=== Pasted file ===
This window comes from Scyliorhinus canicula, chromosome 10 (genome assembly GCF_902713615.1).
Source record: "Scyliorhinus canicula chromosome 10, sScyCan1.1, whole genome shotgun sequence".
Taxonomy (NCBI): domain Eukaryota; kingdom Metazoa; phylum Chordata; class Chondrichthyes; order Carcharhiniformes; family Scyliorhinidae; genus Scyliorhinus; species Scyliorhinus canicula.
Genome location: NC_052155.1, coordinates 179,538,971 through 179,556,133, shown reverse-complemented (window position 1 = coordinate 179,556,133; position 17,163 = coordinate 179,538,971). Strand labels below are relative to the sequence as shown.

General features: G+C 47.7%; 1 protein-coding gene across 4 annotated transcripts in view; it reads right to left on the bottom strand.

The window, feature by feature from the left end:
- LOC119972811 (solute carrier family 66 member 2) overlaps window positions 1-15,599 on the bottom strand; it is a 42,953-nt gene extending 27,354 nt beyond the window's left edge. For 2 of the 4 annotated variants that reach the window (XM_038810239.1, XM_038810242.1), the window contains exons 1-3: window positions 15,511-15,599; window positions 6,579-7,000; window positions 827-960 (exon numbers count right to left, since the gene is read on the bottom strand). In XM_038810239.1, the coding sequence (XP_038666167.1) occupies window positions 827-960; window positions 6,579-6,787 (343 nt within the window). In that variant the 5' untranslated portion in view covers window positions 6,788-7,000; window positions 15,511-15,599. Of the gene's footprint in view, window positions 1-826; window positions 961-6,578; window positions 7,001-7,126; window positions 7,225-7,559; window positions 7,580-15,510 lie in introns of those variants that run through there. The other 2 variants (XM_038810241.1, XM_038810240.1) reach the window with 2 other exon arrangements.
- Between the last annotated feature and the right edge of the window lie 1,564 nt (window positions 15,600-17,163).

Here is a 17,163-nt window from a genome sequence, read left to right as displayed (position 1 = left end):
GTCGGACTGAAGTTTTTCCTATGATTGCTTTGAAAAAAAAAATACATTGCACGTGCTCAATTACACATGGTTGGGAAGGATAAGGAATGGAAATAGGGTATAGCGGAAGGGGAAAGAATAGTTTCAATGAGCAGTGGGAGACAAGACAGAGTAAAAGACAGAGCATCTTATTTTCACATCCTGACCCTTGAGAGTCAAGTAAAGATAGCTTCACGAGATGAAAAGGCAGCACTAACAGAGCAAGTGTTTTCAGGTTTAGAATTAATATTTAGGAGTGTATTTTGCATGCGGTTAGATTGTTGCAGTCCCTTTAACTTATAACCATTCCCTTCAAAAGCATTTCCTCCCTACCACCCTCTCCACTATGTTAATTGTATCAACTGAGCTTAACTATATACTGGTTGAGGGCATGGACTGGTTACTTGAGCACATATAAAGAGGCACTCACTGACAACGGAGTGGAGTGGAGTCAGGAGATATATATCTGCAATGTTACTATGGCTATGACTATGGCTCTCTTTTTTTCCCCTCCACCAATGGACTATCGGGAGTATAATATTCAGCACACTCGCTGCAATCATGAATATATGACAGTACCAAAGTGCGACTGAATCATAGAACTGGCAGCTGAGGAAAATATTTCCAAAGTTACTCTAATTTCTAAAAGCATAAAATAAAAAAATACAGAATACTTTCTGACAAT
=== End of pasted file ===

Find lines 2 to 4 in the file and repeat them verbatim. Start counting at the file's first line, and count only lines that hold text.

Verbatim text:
Source record: "Scyliorhinus canicula chromosome 10, sScyCan1.1, whole genome shotgun sequence".
Taxonomy (NCBI): domain Eukaryota; kingdom Metazoa; phylum Chordata; class Chondrichthyes; order Carcharhiniformes; family Scyliorhinidae; genus Scyliorhinus; species Scyliorhinus canicula.
Genome location: NC_052155.1, coordinates 179,538,971 through 179,556,133, shown reverse-complemented (window position 1 = coordinate 179,556,133; position 17,163 = coordinate 179,538,971). Strand labels below are relative to the sequence as shown.